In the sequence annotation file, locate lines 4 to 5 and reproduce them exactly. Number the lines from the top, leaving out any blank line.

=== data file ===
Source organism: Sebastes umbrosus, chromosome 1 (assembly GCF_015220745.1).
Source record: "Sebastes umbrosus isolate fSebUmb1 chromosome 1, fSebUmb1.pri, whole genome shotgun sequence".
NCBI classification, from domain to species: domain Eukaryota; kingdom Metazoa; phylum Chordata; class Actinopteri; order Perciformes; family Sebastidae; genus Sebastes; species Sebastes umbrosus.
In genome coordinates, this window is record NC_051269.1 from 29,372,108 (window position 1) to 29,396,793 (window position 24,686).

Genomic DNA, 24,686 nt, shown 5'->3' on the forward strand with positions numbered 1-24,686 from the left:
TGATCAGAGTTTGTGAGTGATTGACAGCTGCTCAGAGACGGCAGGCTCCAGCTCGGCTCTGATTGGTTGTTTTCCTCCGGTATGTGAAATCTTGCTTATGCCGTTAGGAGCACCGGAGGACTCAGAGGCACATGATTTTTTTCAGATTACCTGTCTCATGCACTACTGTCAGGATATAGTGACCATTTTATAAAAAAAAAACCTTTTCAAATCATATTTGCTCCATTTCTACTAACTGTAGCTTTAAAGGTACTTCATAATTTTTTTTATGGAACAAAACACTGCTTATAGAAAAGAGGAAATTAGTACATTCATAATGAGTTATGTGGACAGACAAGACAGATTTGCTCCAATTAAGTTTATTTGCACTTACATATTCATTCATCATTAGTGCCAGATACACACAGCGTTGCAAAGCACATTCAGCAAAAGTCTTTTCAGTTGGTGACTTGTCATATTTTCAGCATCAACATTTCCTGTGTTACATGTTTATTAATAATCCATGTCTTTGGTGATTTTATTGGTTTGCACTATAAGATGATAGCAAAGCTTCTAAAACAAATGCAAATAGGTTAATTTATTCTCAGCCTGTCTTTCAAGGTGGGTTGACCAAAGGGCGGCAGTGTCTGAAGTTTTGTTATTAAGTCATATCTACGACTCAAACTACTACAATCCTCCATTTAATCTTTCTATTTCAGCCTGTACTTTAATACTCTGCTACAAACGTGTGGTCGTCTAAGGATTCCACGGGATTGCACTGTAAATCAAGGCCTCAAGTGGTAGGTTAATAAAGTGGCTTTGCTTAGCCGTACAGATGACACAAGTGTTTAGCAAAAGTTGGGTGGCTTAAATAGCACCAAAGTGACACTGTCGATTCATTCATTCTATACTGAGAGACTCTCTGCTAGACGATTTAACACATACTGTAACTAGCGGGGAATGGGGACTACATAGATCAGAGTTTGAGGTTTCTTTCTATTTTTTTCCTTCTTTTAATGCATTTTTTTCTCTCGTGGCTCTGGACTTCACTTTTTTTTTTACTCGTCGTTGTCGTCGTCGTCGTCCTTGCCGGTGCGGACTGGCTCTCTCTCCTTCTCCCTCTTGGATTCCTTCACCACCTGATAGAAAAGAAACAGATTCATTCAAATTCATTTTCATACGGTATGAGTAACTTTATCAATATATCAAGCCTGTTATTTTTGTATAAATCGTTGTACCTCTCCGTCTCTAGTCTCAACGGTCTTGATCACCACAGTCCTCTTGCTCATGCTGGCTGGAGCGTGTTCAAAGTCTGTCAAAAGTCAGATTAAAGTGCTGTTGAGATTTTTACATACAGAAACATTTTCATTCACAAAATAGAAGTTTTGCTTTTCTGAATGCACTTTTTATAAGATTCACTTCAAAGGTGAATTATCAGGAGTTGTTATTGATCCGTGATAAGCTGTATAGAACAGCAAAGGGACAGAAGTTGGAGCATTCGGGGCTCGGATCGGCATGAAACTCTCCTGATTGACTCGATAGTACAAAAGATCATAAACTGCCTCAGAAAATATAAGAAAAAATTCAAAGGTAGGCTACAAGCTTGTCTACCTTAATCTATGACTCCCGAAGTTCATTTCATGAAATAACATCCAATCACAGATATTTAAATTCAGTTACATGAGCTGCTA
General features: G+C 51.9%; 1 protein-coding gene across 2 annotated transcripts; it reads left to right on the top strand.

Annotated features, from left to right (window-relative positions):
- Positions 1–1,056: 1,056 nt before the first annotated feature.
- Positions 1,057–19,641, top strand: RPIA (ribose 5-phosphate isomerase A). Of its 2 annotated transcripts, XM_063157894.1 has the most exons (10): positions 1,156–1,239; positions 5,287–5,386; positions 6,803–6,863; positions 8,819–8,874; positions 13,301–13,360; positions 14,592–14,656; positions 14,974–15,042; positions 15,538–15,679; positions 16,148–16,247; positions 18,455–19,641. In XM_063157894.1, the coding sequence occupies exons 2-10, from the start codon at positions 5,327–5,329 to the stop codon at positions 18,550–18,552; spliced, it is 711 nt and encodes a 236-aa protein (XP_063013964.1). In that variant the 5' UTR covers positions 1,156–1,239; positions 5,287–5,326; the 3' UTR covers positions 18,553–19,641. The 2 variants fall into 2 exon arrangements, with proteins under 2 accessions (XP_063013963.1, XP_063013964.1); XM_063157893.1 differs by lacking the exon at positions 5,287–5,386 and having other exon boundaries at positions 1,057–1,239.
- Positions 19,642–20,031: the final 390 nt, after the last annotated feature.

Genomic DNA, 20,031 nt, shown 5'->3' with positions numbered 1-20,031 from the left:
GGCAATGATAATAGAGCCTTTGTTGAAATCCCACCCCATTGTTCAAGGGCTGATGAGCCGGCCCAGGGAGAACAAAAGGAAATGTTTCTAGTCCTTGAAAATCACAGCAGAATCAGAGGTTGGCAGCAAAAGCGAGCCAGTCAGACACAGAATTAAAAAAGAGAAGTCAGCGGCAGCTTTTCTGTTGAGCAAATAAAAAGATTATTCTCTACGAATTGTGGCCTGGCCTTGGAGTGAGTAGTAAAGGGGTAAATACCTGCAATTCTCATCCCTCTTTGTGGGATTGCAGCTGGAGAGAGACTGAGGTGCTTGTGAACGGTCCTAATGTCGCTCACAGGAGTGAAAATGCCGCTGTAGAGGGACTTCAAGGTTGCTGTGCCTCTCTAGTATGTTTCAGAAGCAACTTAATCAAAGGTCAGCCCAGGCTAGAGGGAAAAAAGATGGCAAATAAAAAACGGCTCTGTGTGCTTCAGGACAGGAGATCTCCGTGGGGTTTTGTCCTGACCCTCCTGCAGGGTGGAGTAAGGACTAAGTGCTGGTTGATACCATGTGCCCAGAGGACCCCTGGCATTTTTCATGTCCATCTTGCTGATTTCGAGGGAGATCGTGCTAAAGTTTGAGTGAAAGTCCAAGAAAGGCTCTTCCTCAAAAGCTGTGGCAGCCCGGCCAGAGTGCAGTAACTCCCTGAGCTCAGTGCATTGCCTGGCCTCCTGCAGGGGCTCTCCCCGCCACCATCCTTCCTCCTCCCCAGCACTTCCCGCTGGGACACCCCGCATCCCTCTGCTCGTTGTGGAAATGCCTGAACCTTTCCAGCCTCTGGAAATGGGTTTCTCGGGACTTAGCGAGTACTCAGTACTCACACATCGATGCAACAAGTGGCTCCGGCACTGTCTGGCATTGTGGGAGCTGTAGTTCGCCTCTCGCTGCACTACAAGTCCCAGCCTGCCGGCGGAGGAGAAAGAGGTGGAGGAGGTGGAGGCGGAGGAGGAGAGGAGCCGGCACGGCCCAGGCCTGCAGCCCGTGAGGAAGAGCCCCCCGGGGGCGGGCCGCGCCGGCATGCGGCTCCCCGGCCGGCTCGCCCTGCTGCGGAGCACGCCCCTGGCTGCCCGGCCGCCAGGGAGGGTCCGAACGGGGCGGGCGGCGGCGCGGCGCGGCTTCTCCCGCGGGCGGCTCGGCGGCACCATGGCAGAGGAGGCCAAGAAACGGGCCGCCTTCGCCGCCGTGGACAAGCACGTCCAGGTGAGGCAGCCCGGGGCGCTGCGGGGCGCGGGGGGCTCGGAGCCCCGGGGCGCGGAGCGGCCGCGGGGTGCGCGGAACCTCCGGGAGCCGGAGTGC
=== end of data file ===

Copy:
In genome coordinates, this window is record NC_051269.1 from 29,372,108 (window position 1) to 29,396,793 (window position 24,686).

Genomic DNA, 24,686 nt, shown 5'->3' on the forward strand with positions numbered 1-24,686 from the left: